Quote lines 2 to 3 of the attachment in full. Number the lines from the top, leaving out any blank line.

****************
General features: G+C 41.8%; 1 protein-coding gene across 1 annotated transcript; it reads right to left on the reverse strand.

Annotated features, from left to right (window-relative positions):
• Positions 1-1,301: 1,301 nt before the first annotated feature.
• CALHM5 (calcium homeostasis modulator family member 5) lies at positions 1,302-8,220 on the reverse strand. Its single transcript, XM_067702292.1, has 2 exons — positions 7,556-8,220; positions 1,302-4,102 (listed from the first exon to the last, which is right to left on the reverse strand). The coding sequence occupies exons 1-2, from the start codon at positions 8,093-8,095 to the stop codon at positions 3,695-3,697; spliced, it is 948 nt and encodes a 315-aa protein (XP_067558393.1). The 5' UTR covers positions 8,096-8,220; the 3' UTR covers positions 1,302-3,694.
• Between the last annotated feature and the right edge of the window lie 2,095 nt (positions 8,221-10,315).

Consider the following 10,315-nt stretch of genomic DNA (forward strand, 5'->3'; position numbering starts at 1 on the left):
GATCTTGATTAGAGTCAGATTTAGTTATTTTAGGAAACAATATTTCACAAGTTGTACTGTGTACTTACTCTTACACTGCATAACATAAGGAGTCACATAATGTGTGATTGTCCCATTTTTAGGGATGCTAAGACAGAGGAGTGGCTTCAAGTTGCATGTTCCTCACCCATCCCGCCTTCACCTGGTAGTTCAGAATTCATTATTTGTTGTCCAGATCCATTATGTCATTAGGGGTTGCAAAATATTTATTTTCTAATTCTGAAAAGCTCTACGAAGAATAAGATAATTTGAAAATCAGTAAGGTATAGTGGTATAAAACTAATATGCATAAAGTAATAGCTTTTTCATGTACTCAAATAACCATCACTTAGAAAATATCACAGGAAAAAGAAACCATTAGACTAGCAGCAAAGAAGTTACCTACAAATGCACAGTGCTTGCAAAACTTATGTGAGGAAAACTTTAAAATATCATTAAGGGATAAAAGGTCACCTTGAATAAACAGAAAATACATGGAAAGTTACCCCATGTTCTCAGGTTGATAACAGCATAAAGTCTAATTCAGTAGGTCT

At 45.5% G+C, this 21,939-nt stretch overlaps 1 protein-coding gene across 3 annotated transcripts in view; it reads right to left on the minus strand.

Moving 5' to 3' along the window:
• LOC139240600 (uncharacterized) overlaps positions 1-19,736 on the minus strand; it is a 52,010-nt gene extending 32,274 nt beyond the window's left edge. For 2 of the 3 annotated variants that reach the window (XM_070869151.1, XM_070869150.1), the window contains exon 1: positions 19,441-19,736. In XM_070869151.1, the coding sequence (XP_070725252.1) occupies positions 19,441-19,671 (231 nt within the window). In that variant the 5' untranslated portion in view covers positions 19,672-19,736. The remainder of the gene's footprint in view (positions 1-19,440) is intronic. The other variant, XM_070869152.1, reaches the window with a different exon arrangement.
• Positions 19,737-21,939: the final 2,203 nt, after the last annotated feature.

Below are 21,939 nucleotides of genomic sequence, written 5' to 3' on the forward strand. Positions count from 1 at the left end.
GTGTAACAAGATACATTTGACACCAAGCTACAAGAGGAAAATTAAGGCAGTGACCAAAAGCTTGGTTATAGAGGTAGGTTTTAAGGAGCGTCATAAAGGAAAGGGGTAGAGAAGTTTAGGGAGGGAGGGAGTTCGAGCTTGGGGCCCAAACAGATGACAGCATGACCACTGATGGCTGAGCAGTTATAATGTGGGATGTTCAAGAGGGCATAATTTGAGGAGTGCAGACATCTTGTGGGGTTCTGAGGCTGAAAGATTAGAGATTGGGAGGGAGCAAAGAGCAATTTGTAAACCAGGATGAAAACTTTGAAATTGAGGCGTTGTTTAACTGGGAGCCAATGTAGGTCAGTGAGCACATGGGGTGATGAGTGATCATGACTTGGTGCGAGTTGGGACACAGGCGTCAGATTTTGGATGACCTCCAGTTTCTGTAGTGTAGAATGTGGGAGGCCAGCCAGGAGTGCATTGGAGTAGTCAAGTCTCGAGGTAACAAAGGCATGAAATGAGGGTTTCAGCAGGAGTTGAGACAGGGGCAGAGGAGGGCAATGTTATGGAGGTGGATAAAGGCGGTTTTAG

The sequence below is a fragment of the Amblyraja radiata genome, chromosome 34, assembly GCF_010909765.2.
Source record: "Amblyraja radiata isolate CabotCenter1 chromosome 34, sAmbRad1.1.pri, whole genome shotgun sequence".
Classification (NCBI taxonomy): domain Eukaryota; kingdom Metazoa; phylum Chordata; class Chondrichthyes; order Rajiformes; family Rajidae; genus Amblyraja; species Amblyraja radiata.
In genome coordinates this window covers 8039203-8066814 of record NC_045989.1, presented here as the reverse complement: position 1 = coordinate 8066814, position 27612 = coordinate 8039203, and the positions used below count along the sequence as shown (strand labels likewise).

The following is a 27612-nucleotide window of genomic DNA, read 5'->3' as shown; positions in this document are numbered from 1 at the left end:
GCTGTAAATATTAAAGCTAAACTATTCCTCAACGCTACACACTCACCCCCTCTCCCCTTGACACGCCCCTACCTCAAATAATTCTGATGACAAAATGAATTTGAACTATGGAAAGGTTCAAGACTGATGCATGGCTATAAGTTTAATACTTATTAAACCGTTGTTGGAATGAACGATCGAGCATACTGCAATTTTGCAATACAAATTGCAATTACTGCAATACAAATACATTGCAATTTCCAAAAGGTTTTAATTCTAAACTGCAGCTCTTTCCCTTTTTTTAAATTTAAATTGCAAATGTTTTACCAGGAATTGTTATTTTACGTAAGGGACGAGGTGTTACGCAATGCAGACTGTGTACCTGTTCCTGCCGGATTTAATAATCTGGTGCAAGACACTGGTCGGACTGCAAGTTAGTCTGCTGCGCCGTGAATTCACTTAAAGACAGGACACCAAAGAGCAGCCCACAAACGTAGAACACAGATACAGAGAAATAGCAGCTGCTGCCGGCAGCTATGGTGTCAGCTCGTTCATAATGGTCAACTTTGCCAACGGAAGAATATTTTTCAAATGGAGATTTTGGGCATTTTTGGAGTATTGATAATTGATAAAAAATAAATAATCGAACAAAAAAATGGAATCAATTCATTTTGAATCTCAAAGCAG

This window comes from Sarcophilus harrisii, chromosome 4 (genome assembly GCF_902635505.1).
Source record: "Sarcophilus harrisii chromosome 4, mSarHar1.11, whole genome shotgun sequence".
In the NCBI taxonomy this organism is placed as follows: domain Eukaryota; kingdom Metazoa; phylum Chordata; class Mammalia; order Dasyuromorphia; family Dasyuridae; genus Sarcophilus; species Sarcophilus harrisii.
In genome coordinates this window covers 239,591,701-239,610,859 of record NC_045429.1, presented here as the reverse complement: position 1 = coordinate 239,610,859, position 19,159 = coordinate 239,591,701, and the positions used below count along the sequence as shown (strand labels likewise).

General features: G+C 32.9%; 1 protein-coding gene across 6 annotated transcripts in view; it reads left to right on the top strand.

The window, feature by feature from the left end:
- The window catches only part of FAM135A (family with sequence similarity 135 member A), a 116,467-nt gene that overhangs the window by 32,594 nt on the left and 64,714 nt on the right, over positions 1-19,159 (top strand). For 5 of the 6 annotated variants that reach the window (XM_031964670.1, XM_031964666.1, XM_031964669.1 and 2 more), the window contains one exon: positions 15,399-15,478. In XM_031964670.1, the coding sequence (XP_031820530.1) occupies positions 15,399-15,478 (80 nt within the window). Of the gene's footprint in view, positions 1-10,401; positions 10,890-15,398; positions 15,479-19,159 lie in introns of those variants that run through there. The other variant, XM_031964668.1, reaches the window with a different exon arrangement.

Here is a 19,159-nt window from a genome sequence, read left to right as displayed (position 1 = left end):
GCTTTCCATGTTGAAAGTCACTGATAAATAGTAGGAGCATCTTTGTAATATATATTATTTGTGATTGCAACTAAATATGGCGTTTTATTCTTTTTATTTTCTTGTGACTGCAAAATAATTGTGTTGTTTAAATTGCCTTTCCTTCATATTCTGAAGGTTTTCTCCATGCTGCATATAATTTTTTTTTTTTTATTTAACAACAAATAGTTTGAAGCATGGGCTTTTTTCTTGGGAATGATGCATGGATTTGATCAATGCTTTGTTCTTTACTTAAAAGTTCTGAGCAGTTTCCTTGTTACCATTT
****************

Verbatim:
Annotated features, from left to right (window-relative positions):
• Positions 1-1,301: 1,301 nt before the first annotated feature.